I was at a seminar today and we were asked a fairly simple question: On a scale of 1 to 10, 10 being fully agree, rate how much you agree with this statement, “I would not address inappropriate behavior from a superior.”
Or something to that effect. More or less they were wondering whether or not your outward reaction to inappropriate behavior varies depending on the “status” or “rank” of the person doing the inappropriate actions.
We had a really interesting discussion at our table about it. My feelings are such: inappropriate behavior is inappropriate behavior. It doesn’t matter if the person is a janitor, a bus driver, a garbage man, a mechanic, a blue collar worker, or the president. We are all goverened, for the most part, by the same set of both lawful boundaries of what is and isn’t appropriate, and humanistic values. We all [should] have the intrinsic respect of others.
The difficulty arises when you have to interact with people who don’t share those same intrinsic values. The subject was brought up several times about you witnessing your boss doing something inappropriate. We all agreed that we’d probably feel that we should address it, but probably wouldn’t. Why? Fear. This person has control over the future of your career. What if they fire me? What if they move me to a crappier position? What if I make them mad and they don’t limit my chance for progress? We are scared that the people who have the power to direct your career doesn’t share that same respect for others, and holds what you say against you?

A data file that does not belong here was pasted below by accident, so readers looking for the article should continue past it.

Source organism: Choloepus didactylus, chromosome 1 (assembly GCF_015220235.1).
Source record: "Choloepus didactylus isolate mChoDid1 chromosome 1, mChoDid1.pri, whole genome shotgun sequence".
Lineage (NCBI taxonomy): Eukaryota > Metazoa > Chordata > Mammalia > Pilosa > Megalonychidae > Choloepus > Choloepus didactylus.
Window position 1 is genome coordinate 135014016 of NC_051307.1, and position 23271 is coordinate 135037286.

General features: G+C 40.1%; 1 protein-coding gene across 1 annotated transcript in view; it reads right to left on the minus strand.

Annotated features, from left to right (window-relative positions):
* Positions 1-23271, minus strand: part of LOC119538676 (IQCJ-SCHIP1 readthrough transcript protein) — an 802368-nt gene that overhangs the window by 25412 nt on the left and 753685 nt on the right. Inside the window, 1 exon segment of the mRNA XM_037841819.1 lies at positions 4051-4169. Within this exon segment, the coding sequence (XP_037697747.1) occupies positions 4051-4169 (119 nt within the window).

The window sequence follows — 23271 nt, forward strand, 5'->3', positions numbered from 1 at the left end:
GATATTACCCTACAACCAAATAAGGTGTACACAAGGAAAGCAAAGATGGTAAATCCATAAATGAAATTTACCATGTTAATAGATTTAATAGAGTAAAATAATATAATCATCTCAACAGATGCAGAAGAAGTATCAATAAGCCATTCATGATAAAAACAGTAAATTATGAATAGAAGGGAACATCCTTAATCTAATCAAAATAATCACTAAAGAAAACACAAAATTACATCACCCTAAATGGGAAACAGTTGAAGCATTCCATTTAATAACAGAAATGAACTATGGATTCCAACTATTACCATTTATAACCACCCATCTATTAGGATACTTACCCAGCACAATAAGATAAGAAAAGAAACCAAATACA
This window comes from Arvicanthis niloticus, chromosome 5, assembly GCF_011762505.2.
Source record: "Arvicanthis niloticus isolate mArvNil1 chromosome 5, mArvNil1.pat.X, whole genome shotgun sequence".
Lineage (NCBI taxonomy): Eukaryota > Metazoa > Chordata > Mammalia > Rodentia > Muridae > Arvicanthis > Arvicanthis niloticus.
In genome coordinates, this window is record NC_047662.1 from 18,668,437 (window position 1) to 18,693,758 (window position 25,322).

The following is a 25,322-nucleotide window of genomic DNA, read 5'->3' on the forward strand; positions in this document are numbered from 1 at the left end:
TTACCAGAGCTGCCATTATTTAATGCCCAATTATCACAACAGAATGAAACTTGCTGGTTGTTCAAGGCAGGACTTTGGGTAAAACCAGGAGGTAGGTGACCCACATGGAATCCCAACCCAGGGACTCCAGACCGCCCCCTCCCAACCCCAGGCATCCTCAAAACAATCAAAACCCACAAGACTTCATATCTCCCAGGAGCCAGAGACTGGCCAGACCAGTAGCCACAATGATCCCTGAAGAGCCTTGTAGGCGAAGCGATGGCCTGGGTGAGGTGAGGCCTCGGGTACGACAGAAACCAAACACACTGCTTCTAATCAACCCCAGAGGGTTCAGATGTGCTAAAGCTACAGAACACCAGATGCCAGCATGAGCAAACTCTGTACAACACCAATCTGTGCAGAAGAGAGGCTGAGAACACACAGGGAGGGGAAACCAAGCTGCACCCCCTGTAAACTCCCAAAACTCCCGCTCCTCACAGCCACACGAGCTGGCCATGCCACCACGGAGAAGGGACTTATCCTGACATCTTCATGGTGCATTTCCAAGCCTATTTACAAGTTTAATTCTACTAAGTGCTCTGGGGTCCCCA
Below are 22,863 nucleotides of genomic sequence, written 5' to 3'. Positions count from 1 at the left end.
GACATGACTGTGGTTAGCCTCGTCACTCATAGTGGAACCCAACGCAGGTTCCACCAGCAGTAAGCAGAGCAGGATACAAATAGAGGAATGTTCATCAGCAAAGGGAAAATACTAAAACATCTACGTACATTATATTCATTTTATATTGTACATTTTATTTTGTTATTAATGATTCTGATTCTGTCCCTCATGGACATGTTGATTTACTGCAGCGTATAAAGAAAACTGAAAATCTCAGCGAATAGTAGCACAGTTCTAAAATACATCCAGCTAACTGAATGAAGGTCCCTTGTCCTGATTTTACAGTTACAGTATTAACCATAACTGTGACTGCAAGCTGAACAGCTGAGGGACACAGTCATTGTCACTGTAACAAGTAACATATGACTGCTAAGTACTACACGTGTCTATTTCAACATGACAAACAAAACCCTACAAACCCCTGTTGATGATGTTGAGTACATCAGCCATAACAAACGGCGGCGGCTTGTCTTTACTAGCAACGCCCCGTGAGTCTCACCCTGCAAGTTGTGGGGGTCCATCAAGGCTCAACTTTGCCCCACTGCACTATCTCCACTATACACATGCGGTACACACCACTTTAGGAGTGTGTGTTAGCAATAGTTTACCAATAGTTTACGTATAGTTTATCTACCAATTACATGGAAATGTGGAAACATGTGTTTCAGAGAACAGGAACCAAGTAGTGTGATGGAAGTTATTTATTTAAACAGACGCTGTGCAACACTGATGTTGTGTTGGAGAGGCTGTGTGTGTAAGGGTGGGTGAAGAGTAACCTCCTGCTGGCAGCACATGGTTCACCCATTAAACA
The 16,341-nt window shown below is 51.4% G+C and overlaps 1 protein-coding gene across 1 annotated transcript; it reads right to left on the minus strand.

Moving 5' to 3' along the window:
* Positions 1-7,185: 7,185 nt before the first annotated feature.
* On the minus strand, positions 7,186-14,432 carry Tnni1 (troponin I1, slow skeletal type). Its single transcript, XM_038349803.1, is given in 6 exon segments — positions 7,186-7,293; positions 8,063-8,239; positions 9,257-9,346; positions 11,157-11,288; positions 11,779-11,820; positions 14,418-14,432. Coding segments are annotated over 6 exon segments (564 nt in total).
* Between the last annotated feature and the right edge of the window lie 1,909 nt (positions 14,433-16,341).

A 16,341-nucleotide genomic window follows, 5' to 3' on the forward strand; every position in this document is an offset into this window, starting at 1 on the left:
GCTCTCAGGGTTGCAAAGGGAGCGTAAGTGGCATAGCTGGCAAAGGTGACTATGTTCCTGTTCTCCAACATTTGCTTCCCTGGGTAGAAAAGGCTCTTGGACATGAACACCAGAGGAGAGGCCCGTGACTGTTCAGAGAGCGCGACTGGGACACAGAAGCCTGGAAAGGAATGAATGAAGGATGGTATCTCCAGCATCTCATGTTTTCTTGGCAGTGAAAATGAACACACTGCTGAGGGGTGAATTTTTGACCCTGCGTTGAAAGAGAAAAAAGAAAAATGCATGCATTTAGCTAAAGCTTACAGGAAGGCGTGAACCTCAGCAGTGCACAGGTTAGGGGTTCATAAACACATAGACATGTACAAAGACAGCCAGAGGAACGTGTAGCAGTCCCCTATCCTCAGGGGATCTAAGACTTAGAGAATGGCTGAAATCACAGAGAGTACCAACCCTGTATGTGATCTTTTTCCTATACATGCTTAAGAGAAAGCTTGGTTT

My solution is simple, let the status of the person not effect whether or not you issue their behavior with them, but let their status effect how you issue it. It would be far more productive and beneficial if you went into your superior’s office and said “I thought such and such was offensive/over the line/etc." It allows for a one on one addressing of the issue, and is a far more supportive environment for an actual discussion of what happened than the photocopier, water cooler, or hallway is.
Bottom line, inappropriate is inappropriate. Regardless of social, economic, or buisness-related rank, it must be addressed in one form or another.